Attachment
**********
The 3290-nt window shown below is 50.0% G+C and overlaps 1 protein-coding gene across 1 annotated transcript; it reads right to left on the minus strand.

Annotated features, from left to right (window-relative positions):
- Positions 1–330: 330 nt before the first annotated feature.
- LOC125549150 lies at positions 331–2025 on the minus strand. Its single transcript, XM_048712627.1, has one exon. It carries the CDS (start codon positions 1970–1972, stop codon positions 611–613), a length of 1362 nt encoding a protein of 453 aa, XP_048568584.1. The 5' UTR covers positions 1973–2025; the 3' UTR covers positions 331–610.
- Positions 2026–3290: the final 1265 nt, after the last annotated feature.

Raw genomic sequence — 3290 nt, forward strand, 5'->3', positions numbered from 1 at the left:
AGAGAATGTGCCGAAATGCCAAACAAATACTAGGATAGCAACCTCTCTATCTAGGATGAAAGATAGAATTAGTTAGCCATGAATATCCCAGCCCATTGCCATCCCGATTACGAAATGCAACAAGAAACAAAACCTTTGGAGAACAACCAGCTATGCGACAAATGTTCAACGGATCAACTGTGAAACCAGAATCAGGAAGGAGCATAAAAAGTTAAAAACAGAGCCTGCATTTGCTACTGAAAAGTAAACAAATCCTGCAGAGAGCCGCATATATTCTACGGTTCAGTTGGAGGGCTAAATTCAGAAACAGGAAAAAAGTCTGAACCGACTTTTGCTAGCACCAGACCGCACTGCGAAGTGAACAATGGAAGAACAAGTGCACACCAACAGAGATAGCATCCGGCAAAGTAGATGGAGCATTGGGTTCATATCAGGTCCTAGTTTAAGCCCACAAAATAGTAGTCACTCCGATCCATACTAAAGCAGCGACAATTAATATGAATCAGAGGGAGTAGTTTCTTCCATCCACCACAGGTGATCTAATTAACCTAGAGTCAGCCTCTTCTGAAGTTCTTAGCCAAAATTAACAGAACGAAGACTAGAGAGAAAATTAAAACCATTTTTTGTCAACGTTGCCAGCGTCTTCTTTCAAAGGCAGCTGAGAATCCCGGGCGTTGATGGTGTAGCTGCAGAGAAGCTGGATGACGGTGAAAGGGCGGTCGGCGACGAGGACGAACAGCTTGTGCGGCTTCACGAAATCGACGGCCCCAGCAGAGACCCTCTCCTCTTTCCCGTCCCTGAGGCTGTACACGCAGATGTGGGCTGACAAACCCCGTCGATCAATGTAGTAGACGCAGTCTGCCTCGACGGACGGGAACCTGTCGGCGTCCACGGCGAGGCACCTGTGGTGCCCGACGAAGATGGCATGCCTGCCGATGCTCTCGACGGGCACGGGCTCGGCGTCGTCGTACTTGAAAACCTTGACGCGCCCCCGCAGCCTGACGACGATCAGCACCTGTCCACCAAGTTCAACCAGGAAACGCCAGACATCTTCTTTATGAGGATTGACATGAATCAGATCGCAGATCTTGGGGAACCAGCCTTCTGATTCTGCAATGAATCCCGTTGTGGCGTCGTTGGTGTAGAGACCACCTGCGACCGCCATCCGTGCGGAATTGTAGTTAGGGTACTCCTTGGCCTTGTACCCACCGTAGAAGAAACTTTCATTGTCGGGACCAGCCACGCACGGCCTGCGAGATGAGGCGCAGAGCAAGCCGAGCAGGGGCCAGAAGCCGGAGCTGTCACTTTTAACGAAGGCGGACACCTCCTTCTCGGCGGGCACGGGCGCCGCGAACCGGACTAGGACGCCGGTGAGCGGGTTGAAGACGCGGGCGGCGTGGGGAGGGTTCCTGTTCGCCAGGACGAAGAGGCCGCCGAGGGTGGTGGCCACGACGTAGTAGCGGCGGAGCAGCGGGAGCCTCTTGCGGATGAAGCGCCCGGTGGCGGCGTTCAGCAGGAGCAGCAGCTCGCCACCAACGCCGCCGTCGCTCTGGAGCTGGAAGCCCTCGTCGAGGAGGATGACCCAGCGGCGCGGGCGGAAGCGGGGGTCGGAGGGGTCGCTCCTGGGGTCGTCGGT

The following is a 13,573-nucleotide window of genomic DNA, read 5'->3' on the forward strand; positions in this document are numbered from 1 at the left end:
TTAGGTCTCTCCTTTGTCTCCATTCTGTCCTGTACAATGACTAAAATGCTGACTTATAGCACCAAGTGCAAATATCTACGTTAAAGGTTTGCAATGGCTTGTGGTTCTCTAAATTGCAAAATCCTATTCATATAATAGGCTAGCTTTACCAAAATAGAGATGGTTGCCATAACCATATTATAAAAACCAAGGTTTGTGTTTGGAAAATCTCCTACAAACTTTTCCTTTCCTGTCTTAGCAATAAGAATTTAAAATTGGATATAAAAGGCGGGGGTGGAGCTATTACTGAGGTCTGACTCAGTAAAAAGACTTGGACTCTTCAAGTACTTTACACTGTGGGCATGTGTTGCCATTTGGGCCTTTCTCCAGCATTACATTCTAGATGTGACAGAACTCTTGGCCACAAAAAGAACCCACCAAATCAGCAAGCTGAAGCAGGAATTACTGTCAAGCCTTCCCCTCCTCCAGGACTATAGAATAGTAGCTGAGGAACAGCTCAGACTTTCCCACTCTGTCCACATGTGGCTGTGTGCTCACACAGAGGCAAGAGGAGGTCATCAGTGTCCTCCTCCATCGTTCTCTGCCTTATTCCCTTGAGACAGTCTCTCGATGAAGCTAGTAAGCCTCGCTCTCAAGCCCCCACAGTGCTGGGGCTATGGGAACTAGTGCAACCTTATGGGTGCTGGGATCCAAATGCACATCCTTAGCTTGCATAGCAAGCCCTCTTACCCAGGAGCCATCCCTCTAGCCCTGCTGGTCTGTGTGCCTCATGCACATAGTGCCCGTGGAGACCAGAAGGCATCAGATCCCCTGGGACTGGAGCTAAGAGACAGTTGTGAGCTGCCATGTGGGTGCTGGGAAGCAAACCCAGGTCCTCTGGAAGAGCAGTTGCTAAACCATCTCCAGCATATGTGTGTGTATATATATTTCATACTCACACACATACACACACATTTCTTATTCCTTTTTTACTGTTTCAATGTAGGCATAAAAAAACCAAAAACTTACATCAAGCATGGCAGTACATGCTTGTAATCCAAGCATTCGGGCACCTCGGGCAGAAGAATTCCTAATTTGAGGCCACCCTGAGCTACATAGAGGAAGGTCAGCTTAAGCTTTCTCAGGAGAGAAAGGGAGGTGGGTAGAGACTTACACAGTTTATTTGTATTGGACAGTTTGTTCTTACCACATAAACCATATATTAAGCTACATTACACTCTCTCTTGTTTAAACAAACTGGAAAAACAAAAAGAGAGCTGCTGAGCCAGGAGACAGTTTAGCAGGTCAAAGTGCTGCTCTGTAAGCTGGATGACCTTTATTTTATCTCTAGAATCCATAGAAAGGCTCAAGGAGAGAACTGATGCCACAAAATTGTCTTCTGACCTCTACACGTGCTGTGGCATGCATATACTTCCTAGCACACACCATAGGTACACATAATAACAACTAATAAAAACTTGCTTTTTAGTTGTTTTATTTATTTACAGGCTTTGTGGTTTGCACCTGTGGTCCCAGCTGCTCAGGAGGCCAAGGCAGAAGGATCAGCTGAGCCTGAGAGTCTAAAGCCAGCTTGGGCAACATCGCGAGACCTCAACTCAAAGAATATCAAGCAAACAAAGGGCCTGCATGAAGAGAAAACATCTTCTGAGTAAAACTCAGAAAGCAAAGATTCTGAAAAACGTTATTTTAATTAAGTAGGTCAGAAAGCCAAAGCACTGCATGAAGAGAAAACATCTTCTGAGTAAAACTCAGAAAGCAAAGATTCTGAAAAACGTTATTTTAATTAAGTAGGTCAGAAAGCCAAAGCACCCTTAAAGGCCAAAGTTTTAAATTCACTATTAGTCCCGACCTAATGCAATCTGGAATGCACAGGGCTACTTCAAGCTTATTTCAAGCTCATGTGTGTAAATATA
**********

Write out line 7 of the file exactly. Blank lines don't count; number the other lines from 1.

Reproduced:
AGAGAATGTGCCGAAATGCCAAACAAATACTAGGATAGCAACCTCTCTATCTAGGATGAAAGATAGAATTAGTTAGCCATGAATATCCCAGCCCATTGCCATCCCGATTACGAAATGCAACAAGAAACAAAACCTTTGGAGAACAACCAGCTATGCGACAAATGTTCAACGGATCAACTGTGAAACCAGAATCAGGAAGGAGCATAAAAAGTTAAAAACAGAGCCTGCATTTGCTACTGAAAAGTAAACAAATCCTGCAGAGAGCCGCATATATTCTACGGTTCAGTTGGAGGGCTAAATTCAGAAACAGGAAAAAAGTCTGAACCGACTTTTGCTAGCACCAGACCGCACTGCGAAGTGAACAATGGAAGAACAAGTGCACACCAACAGAGATAGCATCCGGCAAAGTAGATGGAGCATTGGGTTCATATCAGGTCCTAGTTTAAGCCCACAAAATAGTAGTCACTCCGATCCATACTAAAGCAGCGACAATTAATATGAATCAGAGGGAGTAGTTTCTTCCATCCACCACAGGTGATCTAATTAACCTAGAGTCAGCCTCTTCTGAAGTTCTTAGCCAAAATTAACAGAACGAAGACTAGAGAGAAAATTAAAACCATTTTTTGTCAACGTTGCCAGCGTCTTCTTTCAAAGGCAGCTGAGAATCCCGGGCGTTGATGGTGTAGCTGCAGAGAAGCTGGATGACGGTGAAAGGGCGGTCGGCGACGAGGACGAACAGCTTGTGCGGCTTCACGAAATCGACGGCCCCAGCAGAGACCCTCTCCTCTTTCCCGTCCCTGAGGCTGTACACGCAGATGTGGGCTGACAAACCCCGTCGATCAATGTAGTAGACGCAGTCTGCCTCGACGGACGGGAACCTGTCGGCGTCCACGGCGAGGCACCTGTGGTGCCCGACGAAGATGGCATGCCTGCCGATGCTCTCGACGGGCACGGGCTCGGCGTCGTCGTACTTGAAAACCTTGACGCGCCCCCGCAGCCTGACGACGATCAGCACCTGTCCACCAAGTTCAACCAGGAAACGCCAGACATCTTCTTTATGAGGATTGACATGAATCAGATCGCAGATCTTGGGGAACCAGCCTTCTGATTCTGCAATGAATCCCGTTGTGGCGTCGTTGGTGTAGAGACCACCTGCGACCGCCATCCGTGCGGAATTGTAGTTAGGGTACTCCTTGGCCTTGTACCCACCGTAGAAGAAACTTTCATTGTCGGGACCAGCCACGCACGGCCTGCGAGATGAGGCGCAGAGCAAGCCGAGCAGGGGCCAGAAGCCGGAGCTGTCACTTTTAACGAAGGCGGACACCTCCTTCTCGGCGGGCACGGGCGCCGCGAACCGGACTAGGACGCCGGTGAGCGGGTTGAAGACGCGGGCGGCGTGGGGAGGGTTCCTGTTCGCCAGGACGAAGAGGCCGCCGAGGGTGGTGGCCACGACGTAGTAGCGGCGGAGCAGCGGGAGCCTCTTGCGGATGAAGCGCCCGGTGGCGGCGTTCAGCAGGAGCAGCAGCTCGCCACCAACGCCGCCGTCGCTCTGGAGCTGGAAGCCCTCGTCGAGGAGGATGACCCAGCGGCGCGGGCGGAAGCGGGGGTCGGAGGGGTCGCTCCTGGGGTCGTCGGT